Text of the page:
Optimizing multiscale materials in wind turbine blades

LM Wind Power puts a lot of R&D efforts in the investigation of the materials they use in their wind power blades. The strength of a blade is determined by the fiber reinforcement, the elasticity of the resin, pre-bending of the blade and weight of the material and how all these work together. A collaboration with the Imaging Industry Portal at DTU allowed LM Wind Power to get a deeper understanding of how the different materials interact and how design and production methods can be optimized to construct even more efficient and reliable blades.



A wind turbine blade consists of a strong load-carrying laminate and lighter sandwich panels made of glass fiber composites and balsa wood. The multiscale nature of the sandwich panel is difficult to investigate with classical microscopy methods, since it requires dynamic measurements, which would show how glass fiber composites, balsa wood and resin interact and evolve in time.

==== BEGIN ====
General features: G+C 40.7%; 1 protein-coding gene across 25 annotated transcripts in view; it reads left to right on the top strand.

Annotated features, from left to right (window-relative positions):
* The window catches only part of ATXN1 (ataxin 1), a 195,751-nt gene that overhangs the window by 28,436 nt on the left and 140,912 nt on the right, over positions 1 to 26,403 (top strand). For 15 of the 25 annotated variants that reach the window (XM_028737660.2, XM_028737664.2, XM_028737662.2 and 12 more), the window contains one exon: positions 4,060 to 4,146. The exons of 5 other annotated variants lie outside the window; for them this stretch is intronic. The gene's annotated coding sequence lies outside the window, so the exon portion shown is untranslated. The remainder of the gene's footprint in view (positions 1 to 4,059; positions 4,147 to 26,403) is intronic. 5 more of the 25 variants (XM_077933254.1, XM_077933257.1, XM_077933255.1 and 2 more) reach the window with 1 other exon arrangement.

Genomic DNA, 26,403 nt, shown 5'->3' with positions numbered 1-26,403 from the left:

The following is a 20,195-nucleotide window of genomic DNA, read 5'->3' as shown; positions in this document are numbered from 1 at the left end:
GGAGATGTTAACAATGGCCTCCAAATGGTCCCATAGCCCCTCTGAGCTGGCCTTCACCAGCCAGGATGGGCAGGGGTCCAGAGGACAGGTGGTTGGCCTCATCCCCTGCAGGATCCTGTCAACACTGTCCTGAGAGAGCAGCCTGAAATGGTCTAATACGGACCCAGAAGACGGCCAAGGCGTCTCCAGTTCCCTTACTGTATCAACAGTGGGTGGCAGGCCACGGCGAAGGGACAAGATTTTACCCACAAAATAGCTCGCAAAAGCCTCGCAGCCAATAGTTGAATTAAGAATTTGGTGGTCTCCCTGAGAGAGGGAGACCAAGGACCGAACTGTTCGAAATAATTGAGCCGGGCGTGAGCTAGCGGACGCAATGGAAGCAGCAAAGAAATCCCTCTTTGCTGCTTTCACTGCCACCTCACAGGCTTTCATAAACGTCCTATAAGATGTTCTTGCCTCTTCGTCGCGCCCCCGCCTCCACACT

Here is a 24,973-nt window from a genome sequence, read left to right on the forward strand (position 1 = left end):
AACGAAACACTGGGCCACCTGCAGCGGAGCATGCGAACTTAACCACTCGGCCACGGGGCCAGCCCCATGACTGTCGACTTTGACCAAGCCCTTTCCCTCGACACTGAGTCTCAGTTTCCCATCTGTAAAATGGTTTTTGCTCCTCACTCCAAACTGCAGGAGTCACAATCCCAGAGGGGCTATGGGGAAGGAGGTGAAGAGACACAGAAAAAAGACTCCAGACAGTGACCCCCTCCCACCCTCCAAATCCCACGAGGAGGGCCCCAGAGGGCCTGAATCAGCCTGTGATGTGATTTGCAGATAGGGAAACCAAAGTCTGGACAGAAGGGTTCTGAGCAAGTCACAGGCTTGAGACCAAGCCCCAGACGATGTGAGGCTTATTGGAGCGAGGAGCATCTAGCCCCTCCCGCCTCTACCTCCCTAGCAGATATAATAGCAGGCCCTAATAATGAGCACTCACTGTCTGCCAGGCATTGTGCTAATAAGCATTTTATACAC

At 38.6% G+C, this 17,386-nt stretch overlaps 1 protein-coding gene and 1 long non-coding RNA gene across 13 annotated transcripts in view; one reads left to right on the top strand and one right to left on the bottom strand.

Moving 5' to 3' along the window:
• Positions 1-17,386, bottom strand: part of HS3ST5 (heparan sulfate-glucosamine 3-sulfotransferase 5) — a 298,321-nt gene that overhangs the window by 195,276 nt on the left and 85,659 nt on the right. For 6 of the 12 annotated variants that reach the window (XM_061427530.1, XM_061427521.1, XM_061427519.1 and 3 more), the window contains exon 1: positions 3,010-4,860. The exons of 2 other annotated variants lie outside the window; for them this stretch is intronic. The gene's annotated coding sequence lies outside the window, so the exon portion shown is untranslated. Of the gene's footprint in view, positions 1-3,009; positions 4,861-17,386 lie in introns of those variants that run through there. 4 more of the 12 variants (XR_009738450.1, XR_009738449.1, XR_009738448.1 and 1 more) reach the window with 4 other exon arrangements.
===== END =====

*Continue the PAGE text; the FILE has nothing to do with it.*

LM Wind Power entered a collaboration with the Imaging Industry Portal in order to explore the possibilities X-ray could offer compared to other imaging techniques. The company sent cm-scale samples of blades, which were scanned on a µ-CT scanner in Lyngby. 




The 3D images delivered to LM Wind Power had an unexpected high level of detail and gave the company’s engineers a unique insight in the pore microstructure of balsa wood, which is a key issue to understand the role of this material in the blade’s robustness

µ-X-ray scans revealing the brick structure of laminate (light) and the pore microstructure of the wedge-shaped piece of balsa (dark with light spots)
“We can now gain a much better understanding of how our materials work together and how damages might occur. This will definitely help us design and construct even more efficient and reliable blades.”
Michael Wenani Nielsen, Senior Engineer & PhD LM Wind Power